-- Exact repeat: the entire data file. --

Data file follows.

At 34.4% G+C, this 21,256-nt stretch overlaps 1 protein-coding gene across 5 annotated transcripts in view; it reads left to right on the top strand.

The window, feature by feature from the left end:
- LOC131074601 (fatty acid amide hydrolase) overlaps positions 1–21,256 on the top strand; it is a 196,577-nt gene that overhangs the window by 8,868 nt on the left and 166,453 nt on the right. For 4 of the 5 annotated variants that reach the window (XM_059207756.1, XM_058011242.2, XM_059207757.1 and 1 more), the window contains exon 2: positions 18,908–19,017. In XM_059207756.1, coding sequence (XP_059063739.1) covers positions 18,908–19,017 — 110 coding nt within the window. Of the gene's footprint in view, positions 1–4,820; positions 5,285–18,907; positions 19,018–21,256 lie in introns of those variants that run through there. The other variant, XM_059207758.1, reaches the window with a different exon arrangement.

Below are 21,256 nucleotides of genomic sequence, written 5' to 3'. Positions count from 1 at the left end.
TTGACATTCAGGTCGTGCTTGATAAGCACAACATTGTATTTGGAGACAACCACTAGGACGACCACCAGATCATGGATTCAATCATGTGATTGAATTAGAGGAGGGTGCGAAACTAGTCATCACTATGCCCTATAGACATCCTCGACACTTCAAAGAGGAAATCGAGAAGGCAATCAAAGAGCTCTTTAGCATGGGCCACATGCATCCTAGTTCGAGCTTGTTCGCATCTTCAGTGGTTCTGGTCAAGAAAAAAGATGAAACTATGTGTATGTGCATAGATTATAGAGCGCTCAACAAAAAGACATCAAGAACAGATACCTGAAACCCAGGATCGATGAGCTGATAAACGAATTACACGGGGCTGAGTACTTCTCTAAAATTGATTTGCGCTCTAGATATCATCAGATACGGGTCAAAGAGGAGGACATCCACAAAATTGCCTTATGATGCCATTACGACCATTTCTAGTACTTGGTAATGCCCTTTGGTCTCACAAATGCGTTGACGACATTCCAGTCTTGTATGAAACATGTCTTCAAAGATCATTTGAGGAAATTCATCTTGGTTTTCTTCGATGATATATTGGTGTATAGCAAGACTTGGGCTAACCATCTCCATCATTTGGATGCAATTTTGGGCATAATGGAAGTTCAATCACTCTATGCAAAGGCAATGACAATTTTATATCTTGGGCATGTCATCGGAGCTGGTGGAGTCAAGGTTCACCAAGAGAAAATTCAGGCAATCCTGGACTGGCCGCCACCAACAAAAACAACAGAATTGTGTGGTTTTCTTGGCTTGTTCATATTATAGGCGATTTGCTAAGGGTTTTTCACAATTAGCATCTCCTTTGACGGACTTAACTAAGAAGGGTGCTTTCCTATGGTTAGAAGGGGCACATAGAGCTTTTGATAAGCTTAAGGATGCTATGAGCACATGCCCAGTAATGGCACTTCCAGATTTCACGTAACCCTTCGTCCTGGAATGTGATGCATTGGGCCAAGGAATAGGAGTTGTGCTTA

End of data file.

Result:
At 34.4% G+C, this 21,256-nt stretch overlaps 1 protein-coding gene across 5 annotated transcripts in view; it reads left to right on the top strand.

The window, feature by feature from the left end:
- LOC131074601 (fatty acid amide hydrolase) overlaps positions 1–21,256 on the top strand; it is a 196,577-nt gene that overhangs the window by 8,868 nt on the left and 166,453 nt on the right. For 4 of the 5 annotated variants that reach the window (XM_059207756.1, XM_058011242.2, XM_059207757.1 and 1 more), the window contains exon 2: positions 18,908–19,017. In XM_059207756.1, coding sequence (XP_059063739.1) covers positions 18,908–19,017 — 110 coding nt within the window. Of the gene's footprint in view, positions 1–4,820; positions 5,285–18,907; positions 19,018–21,256 lie in introns of those variants that run through there. The other variant, XM_059207758.1, reaches the window with a different exon arrangement.

Below are 21,256 nucleotides of genomic sequence, written 5' to 3'. Positions count from 1 at the left end.
TTGACATTCAGGTCGTGCTTGATAAGCACAACATTGTATTTGGAGACAACCACTAGGACGACCACCAGATCATGGATTCAATCATGTGATTGAATTAGAGGAGGGTGCGAAACTAGTCATCACTATGCCCTATAGACATCCTCGACACTTCAAAGAGGAAATCGAGAAGGCAATCAAAGAGCTCTTTAGCATGGGCCACATGCATCCTAGTTCGAGCTTGTTCGCATCTTCAGTGGTTCTGGTCAAGAAAAAAGATGAAACTATGTGTATGTGCATAGATTATAGAGCGCTCAACAAAAAGACATCAAGAACAGATACCTGAAACCCAGGATCGATGAGCTGATAAACGAATTACACGGGGCTGAGTACTTCTCTAAAATTGATTTGCGCTCTAGATATCATCAGATACGGGTCAAAGAGGAGGACATCCACAAAATTGCCTTATGATGCCATTACGACCATTTCTAGTACTTGGTAATGCCCTTTGGTCTCACAAATGCGTTGACGACATTCCAGTCTTGTATGAAACATGTCTTCAAAGATCATTTGAGGAAATTCATCTTGGTTTTCTTCGATGATATATTGGTGTATAGCAAGACTTGGGCTAACCATCTCCATCATTTGGATGCAATTTTGGGCATAATGGAAGTTCAATCACTCTATGCAAAGGCAATGACAATTTTATATCTTGGGCATGTCATCGGAGCTGGTGGAGTCAAGGTTCACCAAGAGAAAATTCAGGCAATCCTGGACTGGCCGCCACCAACAAAAACAACAGAATTGTGTGGTTTTCTTGGCTTGTTCATATTATAGGCGATTTGCTAAGGGTTTTTCACAATTAGCATCTCCTTTGACGGACTTAACTAAGAAGGGTGCTTTCCTATGGTTAGAAGGGGCACATAGAGCTTTTGATAAGCTTAAGGATGCTATGAGCACATGCCCAGTAATGGCACTTCCAGATTTCACGTAACCCTTCGTCCTGGAATGTGATGCATTGGGCCAAGGAATAGGAGTTGTGCTTA